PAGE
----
Our consideration of moral issues in the helping professions should go beyond decision-making in particular cases. We need a more basic set of moral attitudes that can provide the context for making these decisions, and which describe the sort of person the helping professional needs to be. The helping professional needs to be able to perform a large number of supererogatory actions. We can compare helping professionals to both saints and good parents. The work of Sarah Ruddick on the virtues that inform maternal practice can be of great help to us here. She characterizes the kind of emotional and moral attitudes that exemplify good mothers as preservative love. The attitudes that make up preservative love-humility, attentive love, holding and humor-share some common ground with the qualities of saints. The helping professional is in an unusual position in the sense that who he/she is has a strong influence on the efficacy of treatment. Morality in the helping professions needs to take this into account. To be a good helping professional involves a commitment to develop into the right sort of person.
The issue of morality in the helping professions is much discussed at present. Most recently, it has come up in connection with issues involving the abuse of trust in relationships of unequal psychological and emotional power. It is a good thing to raise these issues. From the clergy accused of abusing young people to therapists taking advantage of their positions to sexually or emotionally abuse their clients, actions which were formerly concealed through the vulnerability of the client and the authority of the professional need no longer be kept secret. However, this, along with issues such as involuntary incarceration and the use of mind-altering drugs, has helped form the impression that moral issues in the helping professions have mainly to do with addressing specific issues rather than a more basic general view. This is not so; the helping professions require a general moral framework, a recommendation for ways of being that help people deal with the issues and resist the temptations that naturally arise from holding a powerful position, and develop into the sorts of people who would not misuse the power that is so freely given, through tradition, the law, and cultural value and emotional attachment.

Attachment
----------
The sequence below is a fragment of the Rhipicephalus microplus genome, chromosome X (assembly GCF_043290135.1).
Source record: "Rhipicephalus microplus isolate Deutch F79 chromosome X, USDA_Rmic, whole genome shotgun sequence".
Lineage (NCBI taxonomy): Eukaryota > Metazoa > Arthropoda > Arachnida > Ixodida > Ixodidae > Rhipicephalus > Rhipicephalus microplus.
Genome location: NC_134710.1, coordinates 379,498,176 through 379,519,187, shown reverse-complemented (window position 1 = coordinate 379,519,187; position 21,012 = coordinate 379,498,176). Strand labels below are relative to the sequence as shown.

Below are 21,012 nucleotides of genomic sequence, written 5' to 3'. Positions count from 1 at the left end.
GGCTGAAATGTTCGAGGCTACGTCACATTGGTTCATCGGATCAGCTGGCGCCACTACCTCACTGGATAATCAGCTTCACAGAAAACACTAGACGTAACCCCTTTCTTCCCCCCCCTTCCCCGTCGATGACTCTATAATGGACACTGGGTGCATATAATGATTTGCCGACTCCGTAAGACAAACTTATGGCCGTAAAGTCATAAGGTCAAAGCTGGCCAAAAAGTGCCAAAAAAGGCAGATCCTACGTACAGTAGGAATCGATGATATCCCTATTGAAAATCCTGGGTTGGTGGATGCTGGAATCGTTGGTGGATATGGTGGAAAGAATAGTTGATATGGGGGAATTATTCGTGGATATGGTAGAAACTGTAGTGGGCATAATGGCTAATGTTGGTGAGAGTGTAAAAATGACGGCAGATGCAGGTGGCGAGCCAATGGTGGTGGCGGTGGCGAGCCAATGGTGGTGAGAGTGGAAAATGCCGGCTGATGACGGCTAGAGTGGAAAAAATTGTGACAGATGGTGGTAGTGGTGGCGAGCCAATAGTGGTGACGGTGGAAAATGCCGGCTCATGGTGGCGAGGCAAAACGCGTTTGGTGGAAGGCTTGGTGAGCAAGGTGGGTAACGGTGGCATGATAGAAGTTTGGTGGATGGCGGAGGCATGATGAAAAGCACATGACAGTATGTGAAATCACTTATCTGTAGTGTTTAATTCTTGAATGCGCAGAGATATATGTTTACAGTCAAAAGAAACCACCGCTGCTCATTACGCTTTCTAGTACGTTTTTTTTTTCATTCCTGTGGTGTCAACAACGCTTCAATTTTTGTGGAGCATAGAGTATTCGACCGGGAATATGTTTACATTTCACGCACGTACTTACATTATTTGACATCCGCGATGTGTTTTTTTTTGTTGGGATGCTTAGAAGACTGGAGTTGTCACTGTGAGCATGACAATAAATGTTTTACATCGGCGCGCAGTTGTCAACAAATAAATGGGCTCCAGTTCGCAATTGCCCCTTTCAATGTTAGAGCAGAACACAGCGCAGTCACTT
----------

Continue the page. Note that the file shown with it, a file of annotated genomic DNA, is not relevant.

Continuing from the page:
When we ask ourselves about moral issues in the helping professions, it is tempting to suggest that people who take up the helping professions ought to be as "normal" as possible. There should be few personal difficulties, minimal moral struggle, to muddy the view of the helping professional, who can then see more clearly the disturbances and problems presented. However, when one considers the qualities necessary for any helping professional, from doctors to counsellors to clergy, one might take a different view.
The helping professional works almost exclusively with the distressed and vulnerable. S/he is constantly presented with a...